Tokyo: Japanese industrial output fell the most since the March 2011 earthquake, highlighting the widening impact to the economy of April's sales-tax increase.
Industrial output dropped 3.3 per cent in June from May, the trade ministry said on Wednesday in Tokyo, more than twice the median forecast for a 1.2 per cent contraction in a Bloomberg News survey of 31 economists.
The manufacturing sector has cut back in response to a slump in consumer spending and a failure of exports to pick up even after an 18 per cent drop in the yen last year. Honda Motor and Nissan Motor this week reported jumps in profit, showing how the weaker currency is contributing to earnings gains without bolstering the economy.
"Today's data are very ugly — companies are becoming even more cautious on the outlook for the economy after the sales-tax hike," said Taro Saito, director of economic research at NLI Research Institute in Tokyo.
"Japan's economy doesn't have a driving force, with consumer spending and exports having stalled," he added further.
The yen was little changed after the output data, trading at 102.13 against the dollar at 12:11pm in Tokyo. The Japanese currency has climbed about three per cent this year after its 18 per cent drop in 2013. The Topix index was up 0.1 per cent in morning trading after closing at a six-month high on Tuesday.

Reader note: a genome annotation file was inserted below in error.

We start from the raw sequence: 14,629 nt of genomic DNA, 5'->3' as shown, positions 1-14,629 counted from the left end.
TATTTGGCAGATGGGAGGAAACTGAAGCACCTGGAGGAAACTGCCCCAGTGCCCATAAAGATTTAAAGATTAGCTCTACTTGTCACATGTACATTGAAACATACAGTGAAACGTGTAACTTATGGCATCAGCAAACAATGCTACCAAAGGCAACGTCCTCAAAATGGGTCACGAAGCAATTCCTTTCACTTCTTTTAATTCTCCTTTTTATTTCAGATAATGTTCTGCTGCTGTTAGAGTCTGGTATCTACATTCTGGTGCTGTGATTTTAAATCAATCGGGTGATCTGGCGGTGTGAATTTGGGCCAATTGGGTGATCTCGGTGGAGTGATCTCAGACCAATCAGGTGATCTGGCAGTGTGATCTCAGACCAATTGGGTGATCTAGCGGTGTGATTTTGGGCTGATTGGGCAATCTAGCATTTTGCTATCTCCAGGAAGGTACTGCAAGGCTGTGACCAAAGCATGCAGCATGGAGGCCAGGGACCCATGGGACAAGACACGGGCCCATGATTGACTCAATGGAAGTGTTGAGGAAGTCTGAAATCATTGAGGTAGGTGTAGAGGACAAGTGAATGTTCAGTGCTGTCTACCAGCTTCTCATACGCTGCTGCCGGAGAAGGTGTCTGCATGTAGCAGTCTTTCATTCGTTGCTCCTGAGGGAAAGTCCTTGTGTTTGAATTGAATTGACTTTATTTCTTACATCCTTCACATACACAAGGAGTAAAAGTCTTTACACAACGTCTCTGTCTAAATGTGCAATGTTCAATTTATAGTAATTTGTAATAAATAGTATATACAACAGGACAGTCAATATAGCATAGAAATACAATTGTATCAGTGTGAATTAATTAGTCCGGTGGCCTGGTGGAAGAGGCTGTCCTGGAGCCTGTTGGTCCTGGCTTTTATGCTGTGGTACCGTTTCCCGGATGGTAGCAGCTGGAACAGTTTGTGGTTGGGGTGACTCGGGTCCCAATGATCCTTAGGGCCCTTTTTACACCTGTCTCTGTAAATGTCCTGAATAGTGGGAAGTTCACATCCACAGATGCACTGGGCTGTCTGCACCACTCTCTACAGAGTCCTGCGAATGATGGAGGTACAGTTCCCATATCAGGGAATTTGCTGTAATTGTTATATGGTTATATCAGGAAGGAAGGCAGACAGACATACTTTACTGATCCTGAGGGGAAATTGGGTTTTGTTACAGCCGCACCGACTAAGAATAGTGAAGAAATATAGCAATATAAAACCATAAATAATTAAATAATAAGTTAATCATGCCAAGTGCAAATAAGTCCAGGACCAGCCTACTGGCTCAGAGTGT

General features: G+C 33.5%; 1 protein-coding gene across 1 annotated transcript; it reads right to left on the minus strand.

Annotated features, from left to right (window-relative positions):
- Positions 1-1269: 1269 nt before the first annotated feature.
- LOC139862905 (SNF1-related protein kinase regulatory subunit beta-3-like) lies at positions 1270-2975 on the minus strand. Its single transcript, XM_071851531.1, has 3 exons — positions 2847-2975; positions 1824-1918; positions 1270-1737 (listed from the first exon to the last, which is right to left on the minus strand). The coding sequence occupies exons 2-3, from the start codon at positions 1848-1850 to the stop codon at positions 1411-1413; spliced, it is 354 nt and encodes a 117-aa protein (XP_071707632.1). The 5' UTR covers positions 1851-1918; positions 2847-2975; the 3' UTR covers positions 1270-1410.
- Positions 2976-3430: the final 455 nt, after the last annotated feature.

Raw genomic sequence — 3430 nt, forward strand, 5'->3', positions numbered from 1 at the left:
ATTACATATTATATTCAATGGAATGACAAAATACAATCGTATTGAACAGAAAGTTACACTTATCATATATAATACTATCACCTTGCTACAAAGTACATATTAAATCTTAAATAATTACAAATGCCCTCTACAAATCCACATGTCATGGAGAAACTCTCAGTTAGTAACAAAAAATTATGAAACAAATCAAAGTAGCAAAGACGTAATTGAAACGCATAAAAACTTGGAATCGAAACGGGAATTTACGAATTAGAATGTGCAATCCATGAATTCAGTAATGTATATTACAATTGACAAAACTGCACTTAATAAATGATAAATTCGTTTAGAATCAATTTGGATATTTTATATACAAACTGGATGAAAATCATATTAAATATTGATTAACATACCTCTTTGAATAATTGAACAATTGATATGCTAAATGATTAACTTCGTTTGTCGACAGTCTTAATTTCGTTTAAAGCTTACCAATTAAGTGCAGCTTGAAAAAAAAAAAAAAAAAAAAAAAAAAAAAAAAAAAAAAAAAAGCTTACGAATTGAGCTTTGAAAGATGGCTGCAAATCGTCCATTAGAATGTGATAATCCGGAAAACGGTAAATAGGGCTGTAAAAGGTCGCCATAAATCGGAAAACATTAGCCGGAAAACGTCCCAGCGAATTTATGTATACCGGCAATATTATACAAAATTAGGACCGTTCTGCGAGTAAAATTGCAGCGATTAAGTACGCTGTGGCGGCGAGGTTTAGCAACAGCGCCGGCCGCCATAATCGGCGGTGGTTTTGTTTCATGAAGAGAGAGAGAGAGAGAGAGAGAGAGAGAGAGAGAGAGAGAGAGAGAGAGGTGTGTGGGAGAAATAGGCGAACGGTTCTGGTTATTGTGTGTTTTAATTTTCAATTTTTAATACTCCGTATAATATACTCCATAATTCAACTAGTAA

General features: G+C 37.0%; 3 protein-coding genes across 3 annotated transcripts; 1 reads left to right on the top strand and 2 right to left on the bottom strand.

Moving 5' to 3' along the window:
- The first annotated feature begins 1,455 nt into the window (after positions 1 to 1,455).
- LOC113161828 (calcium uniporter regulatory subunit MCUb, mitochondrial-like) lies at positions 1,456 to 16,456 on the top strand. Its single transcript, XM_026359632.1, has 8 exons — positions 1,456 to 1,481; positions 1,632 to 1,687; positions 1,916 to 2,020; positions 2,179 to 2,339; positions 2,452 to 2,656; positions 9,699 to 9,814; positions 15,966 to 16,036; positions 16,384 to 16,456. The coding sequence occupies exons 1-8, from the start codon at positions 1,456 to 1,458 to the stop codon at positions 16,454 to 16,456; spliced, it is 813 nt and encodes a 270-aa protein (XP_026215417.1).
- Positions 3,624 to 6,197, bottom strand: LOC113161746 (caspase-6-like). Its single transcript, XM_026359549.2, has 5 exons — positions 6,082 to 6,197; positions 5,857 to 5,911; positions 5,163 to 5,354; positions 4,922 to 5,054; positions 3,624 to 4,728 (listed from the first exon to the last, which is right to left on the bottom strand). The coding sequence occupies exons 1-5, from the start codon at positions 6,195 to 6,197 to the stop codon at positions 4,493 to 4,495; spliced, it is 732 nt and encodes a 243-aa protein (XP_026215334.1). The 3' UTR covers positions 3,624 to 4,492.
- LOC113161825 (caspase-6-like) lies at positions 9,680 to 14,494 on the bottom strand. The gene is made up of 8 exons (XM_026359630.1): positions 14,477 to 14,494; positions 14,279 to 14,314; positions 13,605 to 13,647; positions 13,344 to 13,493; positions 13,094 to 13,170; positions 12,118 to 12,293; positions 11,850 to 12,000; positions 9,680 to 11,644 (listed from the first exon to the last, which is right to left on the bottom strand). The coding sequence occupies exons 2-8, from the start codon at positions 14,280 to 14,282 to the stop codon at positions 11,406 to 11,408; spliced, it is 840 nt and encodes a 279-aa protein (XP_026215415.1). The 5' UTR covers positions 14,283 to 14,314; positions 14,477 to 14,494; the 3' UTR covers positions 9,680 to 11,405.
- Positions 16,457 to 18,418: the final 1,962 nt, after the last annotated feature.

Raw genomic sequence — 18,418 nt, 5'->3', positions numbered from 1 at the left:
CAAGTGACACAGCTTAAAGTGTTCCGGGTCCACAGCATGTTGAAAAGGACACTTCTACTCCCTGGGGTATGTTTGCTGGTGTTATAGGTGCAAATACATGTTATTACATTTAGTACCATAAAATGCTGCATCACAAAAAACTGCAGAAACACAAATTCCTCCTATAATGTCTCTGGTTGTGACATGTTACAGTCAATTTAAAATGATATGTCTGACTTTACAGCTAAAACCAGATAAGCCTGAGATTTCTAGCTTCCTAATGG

In a contrast to Japan, South Korea's industrial production surged 2.9 per cent in June from the previous month, the most since September 2009, on demand for semiconductors used in mobile devices, Statistics Korea said on Wednesday. That was stronger than a median forecast for a 1.2 per cent gain in a Bloomberg survey of economists.
Japanese production fell across most sectors, with transport equipment, which includes automobiles, dropping 3.4 per cent from the previous month, and output of desktop computers, mobile phones and other communications equipment sliding nine per cent. Domestic demand, which had compensated for weak exports, fell off from April, and inventories rose in May as companies didn't slow production much, contributing to the June output cut, according to Yasushi Ishizuka, a director in the trade ministry statistics department.
The ministry cut its assessment of production for the first time since September 2012, saying that output is weakening. Shipments tumbled for a fifth straight month, helping to push up inventories, which rose to the highest since November 2012. The ratio of inventories-to-shipments jumped to the highest since March 2012, showing that companies built up more stock than demand warranted.
The rise in inventories points to prolonged weakness in Japanese manufacturing activity, Izumi Devalier, a Japan economist at HSBC Holdings in Hong Kong, wrote in an e- mailed note.
While manufacturers surveyed by the ministry forecast a recovery in output in the coming months, these should be treated with caution as companies tend to overestimate future production, according to a research note from economists at Capital Economics.